The writer listens, and puts together that the crewman is the zebra. Gita is Orange Juice the orangutan.  The cook is the hyena.  And Pi?  Pi IS Richard Parker.  Pi has fairy-taled the story to be able to cope with not only the journey, but the death of his soul from who he had become.  The total emotion devastation from Richard Parker so unceremoniously leaving, was because with Richard Parker’s departure was the loss of part of Pi himself.  “Dare I say I miss him?  I do. I miss him.  I still see him in my dreams.  They are nightmares mostly, but nightmare tinged with love.  Such is the strangeness of the human heart”

But Pi turns to the writer and says “I have told you two stories.  In both, the ship sunk.  I lost my family.  I suffered.  Since it makes no factual difference to you, which story do you prefer?”  The writer thinks, smiles, and says “The one with the animals.  Its the better story.”  Pi smiles back, “Thank you.  And so it goes with God.”

Probably the most poignant statement about religion that I’ve ever heard.  If a story cannot be proven to be one way or the other (the existence of, or the lack of existence of God), but the meaning is the same, then why not chose the “better story”.  It doesn’t matter whether Christ REALLY resurrected, or if he did or didn’t have relations with Mary Magdelene, and even if his mother Mary had a virgin birth.  It really sums up my deep belief that science should not be used to undermine someone’s faith, and that someones faith should not be threatened by the progress of science.  The stories remain the better stories because of the universal messages they hold.

And finally, Pi, in allowing the writer to take on the task of writing his story, says “If we, citizens, do not support our artists, then we sacrifice our imagination on the altar of crude reality and we end up believing in nothing and having worthless dreams.”

So much going on in Life of Pi.  So much meaning and insight that had to be pulled from the “unfilmable” book and put up on screen.  Ang Lee did such a fantastic job with such a daunting task.

The technical achievements are mind-blowing, and I hope that everyone will get a chance to see the visual effects breakdowns.  The primary visual effects house, Rhythm and Hues has specialized in animals since the Polar Bear Coca-Cola commercials nearly twenty years ago.  The technicians and artists have refined their craft over dozens and dozens of features requiring photorealistic animals: Babe, Cats and Dogs, Garfield, Marmaduke, Alvin and the Chipmunks, Yogi Bear, Golden Compass.  A lot of not so good movies with astounding visual effects work.  In fact, Golden Compass won R&H and VFX Supervisor Bill Westenhofer an Oscar — much to the confusion of the members of the visual effects branch of the Academy… but that’s another story.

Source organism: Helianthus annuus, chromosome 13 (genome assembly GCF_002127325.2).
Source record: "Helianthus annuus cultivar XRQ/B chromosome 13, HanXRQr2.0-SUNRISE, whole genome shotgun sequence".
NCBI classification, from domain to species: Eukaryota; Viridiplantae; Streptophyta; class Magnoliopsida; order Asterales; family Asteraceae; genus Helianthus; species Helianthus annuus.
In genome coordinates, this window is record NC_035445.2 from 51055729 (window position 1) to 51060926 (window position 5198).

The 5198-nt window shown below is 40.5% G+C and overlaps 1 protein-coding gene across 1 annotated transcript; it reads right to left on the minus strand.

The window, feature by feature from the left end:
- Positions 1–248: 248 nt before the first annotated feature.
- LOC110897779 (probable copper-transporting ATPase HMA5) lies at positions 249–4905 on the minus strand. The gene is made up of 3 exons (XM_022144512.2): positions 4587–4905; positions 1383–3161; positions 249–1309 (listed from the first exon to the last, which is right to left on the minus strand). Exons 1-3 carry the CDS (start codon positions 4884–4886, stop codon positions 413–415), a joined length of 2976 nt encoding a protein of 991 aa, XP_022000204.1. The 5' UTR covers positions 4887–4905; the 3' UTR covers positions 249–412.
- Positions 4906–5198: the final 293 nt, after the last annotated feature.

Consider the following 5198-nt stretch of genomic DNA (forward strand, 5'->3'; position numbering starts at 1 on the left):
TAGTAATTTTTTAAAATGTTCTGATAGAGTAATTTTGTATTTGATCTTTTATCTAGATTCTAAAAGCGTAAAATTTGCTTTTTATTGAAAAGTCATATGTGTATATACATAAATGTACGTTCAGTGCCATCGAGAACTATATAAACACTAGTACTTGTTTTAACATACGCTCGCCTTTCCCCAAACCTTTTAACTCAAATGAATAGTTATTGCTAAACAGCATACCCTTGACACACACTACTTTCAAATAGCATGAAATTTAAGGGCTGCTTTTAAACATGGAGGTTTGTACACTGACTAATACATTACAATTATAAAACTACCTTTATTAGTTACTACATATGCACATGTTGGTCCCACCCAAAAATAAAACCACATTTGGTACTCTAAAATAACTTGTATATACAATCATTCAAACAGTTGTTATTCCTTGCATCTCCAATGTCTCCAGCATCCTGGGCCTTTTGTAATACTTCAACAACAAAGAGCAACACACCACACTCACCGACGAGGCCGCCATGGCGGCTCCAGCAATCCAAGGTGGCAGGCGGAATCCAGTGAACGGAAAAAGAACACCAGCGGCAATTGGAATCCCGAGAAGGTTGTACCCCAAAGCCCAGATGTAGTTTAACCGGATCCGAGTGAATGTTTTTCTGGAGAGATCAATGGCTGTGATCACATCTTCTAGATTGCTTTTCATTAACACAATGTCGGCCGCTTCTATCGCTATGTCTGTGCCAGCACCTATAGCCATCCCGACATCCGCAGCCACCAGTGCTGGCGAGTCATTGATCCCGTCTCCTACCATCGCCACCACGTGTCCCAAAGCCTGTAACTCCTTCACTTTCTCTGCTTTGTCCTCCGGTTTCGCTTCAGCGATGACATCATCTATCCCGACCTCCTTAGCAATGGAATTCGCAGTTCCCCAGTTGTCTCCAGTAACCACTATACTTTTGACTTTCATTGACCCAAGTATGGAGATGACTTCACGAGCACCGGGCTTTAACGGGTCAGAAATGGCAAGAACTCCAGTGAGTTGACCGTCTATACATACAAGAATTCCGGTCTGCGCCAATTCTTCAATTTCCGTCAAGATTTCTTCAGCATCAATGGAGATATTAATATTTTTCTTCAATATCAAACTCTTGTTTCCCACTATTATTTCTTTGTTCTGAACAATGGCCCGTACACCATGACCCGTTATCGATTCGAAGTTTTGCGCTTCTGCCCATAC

But back to Pi.  The CG and prosthetic work in Life of Pi is beyond breathtaking.  There are lizards, monkeys, zebras, giraffes, tuna, flying fish jellyfish, whales, meerkats and the absolute crown jewel, Richard Parker.  There are some people I’ve heard out there saying “Really?  You believed that tiger was real?  I could totally tell it wasn’t”  And to that, I say “Bullshit.  You’re an idiot!”  The amount of verisimilitude present in Richard Parker is second to none at this point.  There are a handful of shots where real tigers were used, with the majority being animated.  I challenge ANYONE, including Bill Westenhofer, to pick out the CG tiger from the real tiger.  And all you need to say is “Did you care about Richard Parker?  Did it hurt to watch him near death or struggling in the water when he can’t climb back into the raft?  Did you mourn as Pi did when Richard Parker leaped into the jungle?  Did you smile when he comes bounding through the vines of the floating island when Pi blows his whistle?”  If the answer to any of that is “yes”, then I could care less if you can tell if it was CG… and you’re still a fucking liar.

The reason Richard Parker is now the best CG character to date — knocking Gollum off his pedestal, which in turn knocks down Kreacher and Dobby from the last Harry Potter films, and Davey Jones from Pirates of the Caribbean:Dead Man’s Chest.  The reason is something that Bill Westenhofer himself commented on.  They were making a creature that was going to behave like THAT creature.  In so many films before this, fantastic work goes into the look of a CG animal, and then it talks, or dances, or belches, or drives a motorcycle — or every single thing that ANIMALS CAN’T DO!  The anthropomorphic transition these characters go through immediately cues peoples brains that they are not watching a real thing.  THAT is why Richard Parker succeeds.  He is a tiger, and he is animated to be… a tiger.

Richard Parker, however, doesn’t eclipse the incredible work the rest of the R&H team contributed, or the other studios such as MPC and my buddies at Crazy Horse Effects.  The amount of water created for this show is obviously out of control.  But every set piece is exceptional and beautiful:  the sinking of the ship, the glowing jellyfish and humpback whale breaching through the phosphors of the glowing sea life is a piece of artwork unto itself.

But, nothing could have been accomplished without the vision of Ang Lee, who will be receiving a special award from the Visual Effects Society this year.  Based on the 11 Oscar nominations, I predict Life of Pi will take Best Picture and Best Director.  In fact, I will put money on it winning Best Visual Effects.  Hands down.